Objective: We evaluated a variety of internal architectural features in ruptured and nonruptured abdominal aortic aneurysms to determine whether any features are associated more frequently with ruptured abdominal aortic aneurysms. These features may be useful in identifying subtle ruptures when no obvious retroperitoneal hematoma is present and may be helpful in predicting unstable aneurysms at risk for rupture.
Materials and methods: The CT scans of 52 patients with ruptured abdominal aortic aneurysms were reviewed and compared with those of 56 patients with asymptomatic nonruptured aneurysms exceeding 4.5 cm in diameter. All aneurysms were evaluated for size, rim calcification, thrombus amount, thrombus calcification, and lumen irregularity. In addition, four different thrombus patterns were identified and evaluated, including homogeneous, diffusely heterogeneous, periluminal halo, and crescent patterns. Statistical comparisons were adjusted for differences in size between the two groups.
Results: Age, gender, and aneurysm length were not statistically different between the two groups. A larger diameter was found in the ruptured aneurysm group: 7.4 (anteroposterior) x 7.9 (transverse) cm versus 5.9 x 6.1 cm (p = .00001). More thrombus surrounded the nonruptured aneurysms (p = .014). Thrombus calcification was seen in 25% (14/56) of the control group and in 13% (7/52) of the rupture group (p = .01). Two thrombus patterns, homogeneous and periluminal halo, were encountered with similar frequencies in both groups. The diffusely heterogeneous pattern was seen more in the control group. A crescent of increased attenuation was encountered only in patients with ruptured aneurysms, at an incidence of 21% (11/52) (p = .0005). Thick and thin wall calcifications were seen in both groups, but a focal discontinuity in circumferential calcification was seen only in association with ruptured aneurysms, at an incidence of 8% (4/52) (p = .008). There was no significant difference in the number of patients whose patent lumen was irregular.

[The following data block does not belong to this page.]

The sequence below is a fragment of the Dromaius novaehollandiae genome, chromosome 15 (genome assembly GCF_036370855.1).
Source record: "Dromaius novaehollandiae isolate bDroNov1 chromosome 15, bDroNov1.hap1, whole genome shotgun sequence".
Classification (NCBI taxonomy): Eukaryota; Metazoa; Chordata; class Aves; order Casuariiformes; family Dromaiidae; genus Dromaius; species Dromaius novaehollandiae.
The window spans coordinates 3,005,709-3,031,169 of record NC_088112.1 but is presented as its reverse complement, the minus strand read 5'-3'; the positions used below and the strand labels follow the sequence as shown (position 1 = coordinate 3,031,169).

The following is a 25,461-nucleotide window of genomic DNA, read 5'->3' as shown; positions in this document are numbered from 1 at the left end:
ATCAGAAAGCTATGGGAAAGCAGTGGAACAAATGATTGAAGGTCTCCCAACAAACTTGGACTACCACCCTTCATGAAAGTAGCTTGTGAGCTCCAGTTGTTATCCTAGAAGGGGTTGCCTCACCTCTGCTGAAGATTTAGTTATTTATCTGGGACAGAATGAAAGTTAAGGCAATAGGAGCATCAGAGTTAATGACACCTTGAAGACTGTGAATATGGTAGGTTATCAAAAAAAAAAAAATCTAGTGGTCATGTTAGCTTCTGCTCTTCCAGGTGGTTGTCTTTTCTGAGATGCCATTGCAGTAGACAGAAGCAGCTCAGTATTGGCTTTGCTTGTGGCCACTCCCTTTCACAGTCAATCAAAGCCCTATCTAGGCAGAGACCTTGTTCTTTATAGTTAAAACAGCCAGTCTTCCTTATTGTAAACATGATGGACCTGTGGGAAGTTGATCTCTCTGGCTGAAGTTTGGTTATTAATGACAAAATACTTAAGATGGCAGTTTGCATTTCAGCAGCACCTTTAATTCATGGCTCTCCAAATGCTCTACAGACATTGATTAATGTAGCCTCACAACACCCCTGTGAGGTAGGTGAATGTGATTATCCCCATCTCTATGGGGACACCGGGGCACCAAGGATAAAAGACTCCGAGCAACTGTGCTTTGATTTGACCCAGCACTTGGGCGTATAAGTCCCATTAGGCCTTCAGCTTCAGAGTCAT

Conclusion: In our series, detection of a high-attenuation crescent or focal gap of otherwise circumferential wall calcification is associated with aneurysm rupture. The homogeneous, diffusely heterogeneous, and periluminal halo patterns are not specifically associated with aortic rupture. There were no significant differences in the amount of wall calcification or frequency of lumenal irregularity between patients with ruptured and those with nonruptured aneurysms.